Sponsored by: The Department of Landscape Architecture, University of Sheffield

Sensory Balance – Carlson and Stevens

Sensory Balance artwork

Sensory Balance is a border that’s been inspired by autistic friends and family of the designers.

Carlson and Stevens have used repetition, structure and a multi-sensory approach in their border to bring balance to the senses. This design was based on information from The National Autistic Society, which states that over or under stimulated senses causes anxiety in those with autism.

The planting in the border invites you to stimulate multiple senses through touch, taste, listen, see and smell – bringing balance and offsetting the busy show.

Sponsored by: The Department of Landscape Architecture, University of Sheffield

The Department of Landscape Architecture, University of Sheffield: Return of the Senses – Alfajri Rahmatullah and Emily Hull

 Return of the Senses artwork

Return of the Senses is inspired by campaigns like RHS Greening Great Britain that aim to bring nature back to urban landscapes.  

The border, designed by Alfajri Rahmatullah and Emily Hull, aims to take you on a journey from the pioneering plants of brownfield sites to spaces that have been reclaimed by nature.

The planting is bursting with colour and scent, representing a hopeful future where humans can appreciate all that nature has to offer.

Sponsored by: The Department of Landscape Architecture, University of Sheffield

The Bess of Hardwick Border – Victoria Philpott

Bess of Hardwick artworkThe Bess of Hardwick Border takes inspiration from another Derbyshire house, Hardwick Hall, and its grand dame, Bess of Hardwick, who played an integral role in the development of houses of the county including Chatsworth.   

Hardwick Hall is home to several walled borders, reflected in Victoria Philpott’s design with split hazel panels.

Nestled in the border you’ll see a palette of purples, deep pinks and bursts of pale yellow, inspired by colours from several areas of the Hall's gardens. Herbs, providing structure in the border, reflect the famed herb garden.

www.victoriaphilpottgardens.com

Mindfulness of Sounds – Ki Tong

Mindfulness of Sounds artworkMindfulness of Sounds by Ki Tong will explore how sounds, especially those heard in the garden, can help to encourage mindfulness and relaxation.

The border is made up of a diverse range of columnar grasses and flower stalks that generate swishing sounds of movement as the wind blows through. Flowers, with colours chosen to appeal to pollinators, will draw the gentle buzzing of bees to the border.

Metal plates and pipes will help to create additional calming sounds, as rain hits or winds blow through the border.

Fade to Grey – Mark Malaczynski

Fade to Grey artworkFade to Grey, a design by Mark Malaczynski, symbolises the gradual loss of sensory perception over time.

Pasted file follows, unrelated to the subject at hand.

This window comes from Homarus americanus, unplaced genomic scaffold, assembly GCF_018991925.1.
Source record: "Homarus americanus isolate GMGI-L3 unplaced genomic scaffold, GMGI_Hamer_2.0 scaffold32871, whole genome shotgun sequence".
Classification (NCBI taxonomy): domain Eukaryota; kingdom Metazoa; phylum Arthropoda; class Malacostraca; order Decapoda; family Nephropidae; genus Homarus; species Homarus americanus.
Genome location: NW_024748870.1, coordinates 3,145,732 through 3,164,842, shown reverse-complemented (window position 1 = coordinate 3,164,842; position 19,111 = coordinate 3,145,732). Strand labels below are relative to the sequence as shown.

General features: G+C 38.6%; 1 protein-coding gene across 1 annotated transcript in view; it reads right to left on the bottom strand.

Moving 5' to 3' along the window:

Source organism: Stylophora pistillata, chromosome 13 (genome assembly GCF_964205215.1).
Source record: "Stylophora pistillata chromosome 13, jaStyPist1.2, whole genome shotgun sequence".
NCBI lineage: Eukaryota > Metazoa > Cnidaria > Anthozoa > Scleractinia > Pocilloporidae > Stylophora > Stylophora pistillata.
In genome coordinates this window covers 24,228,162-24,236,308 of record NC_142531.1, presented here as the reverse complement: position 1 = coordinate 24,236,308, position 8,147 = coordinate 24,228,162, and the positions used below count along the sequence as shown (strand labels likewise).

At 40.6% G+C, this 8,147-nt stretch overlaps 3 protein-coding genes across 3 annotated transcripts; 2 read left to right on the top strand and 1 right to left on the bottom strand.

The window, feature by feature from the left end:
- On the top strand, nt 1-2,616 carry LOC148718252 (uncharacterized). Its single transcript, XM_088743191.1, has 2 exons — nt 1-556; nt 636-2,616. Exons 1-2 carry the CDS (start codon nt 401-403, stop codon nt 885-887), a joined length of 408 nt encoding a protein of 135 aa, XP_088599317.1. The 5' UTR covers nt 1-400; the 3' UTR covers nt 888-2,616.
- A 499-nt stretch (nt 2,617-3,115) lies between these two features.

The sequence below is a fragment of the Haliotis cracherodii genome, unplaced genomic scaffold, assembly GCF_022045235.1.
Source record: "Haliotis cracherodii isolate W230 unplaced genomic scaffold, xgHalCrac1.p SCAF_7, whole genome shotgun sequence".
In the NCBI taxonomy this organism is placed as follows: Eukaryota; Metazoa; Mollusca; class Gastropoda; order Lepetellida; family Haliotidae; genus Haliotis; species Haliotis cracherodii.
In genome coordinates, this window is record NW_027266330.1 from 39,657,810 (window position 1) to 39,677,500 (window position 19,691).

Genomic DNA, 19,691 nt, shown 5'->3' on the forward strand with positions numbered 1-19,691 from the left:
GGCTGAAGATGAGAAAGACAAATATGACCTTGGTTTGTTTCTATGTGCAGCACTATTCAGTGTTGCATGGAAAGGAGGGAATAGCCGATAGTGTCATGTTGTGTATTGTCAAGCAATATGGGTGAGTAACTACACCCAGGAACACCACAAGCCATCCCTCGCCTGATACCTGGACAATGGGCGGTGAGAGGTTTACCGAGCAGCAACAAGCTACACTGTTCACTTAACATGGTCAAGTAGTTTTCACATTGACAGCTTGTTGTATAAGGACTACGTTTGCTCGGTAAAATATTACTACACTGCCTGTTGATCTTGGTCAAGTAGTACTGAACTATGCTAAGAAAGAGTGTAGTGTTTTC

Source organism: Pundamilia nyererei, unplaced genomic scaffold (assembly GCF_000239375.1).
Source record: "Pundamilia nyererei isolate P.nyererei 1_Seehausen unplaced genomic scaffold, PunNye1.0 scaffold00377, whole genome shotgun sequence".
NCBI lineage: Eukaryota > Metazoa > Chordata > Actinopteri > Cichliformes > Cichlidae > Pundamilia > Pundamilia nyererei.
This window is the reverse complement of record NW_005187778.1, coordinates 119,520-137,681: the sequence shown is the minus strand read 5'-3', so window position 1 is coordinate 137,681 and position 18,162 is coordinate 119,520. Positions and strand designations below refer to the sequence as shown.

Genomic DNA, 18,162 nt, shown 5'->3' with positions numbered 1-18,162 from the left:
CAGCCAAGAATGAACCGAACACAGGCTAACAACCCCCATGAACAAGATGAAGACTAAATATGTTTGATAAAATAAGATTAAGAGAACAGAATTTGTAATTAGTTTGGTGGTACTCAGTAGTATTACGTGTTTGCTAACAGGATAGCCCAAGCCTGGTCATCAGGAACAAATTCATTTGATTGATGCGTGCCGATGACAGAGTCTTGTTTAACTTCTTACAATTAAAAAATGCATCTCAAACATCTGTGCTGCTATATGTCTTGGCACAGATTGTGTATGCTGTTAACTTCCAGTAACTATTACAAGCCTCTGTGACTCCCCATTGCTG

The Long Border has been inspired by Mark’s personal experience of helping his mother as she ages. Over time, everyday life has become more challenging for Mark’s mother as she struggles with a decline in hearing, eyesight and her senses of smell and taste and touch.

The planting in the border moves from the boldest, most vibrant colours of the spectrum, through pastel shades into a mono-chromatic, grey-scale scheme to convey a powerful message about the ageing human condition.

Sponsored by: The Department of Landscape Architecture, University of Sheffield

 A Flowering Concert – Fumika Yoshimoto and Jingyi Jiang

A Flowering Concert artwork
 A Flowering Concert has been inspired by a classical music concert, with the border visualising the sound of music.

Key plants have been selected to represent musical instruments. Alliums reflect musical notes with their round flower heads, while ornamental grasses represent string instruments such as violins.

Fumika and Jingyi’s design sees ornamental grasses lead the piece as the main melody, with other plants scattered in the border representing parts of a song that fade and develop throughout a piece. A small structure of a conductor stands watch over the border, directing the whole orchestra.

The Haddonstone Garden: A Sense of Heritage – Joanna Brinkman and William Scholey

The Haddonstone Garden: A Sense of Heritage artwork

Joanna Brinkman and William Scholey have taken inspiration from Chatsworth’s history for their border, The Haddonstone Garden: A Sense of Heritage.
 
Immersed in the wildlife-friendly planting, you’ll see a bust of Capability Brown, who famously redesigned the landscape at Chatsworth in the 1700s. Next to Brown will be pineapple obelisks, reflecting head gardener Joseph Paxton’s successful pineapple-growing ventures at Chatsworth in the 1800s.
 
The colourful and fragrant planting in the border has been designed to encourage the gentle hum of bees and insects, providing stimulation for our eyes and ears. Key pieces of Haddonstone will be immersed within the border, adding a tactile element to the design.
 
www.potsofstyle.co.uk 
www.scholeygardendesign.weebly.com
 
Sponsored by: www.haddonstone.com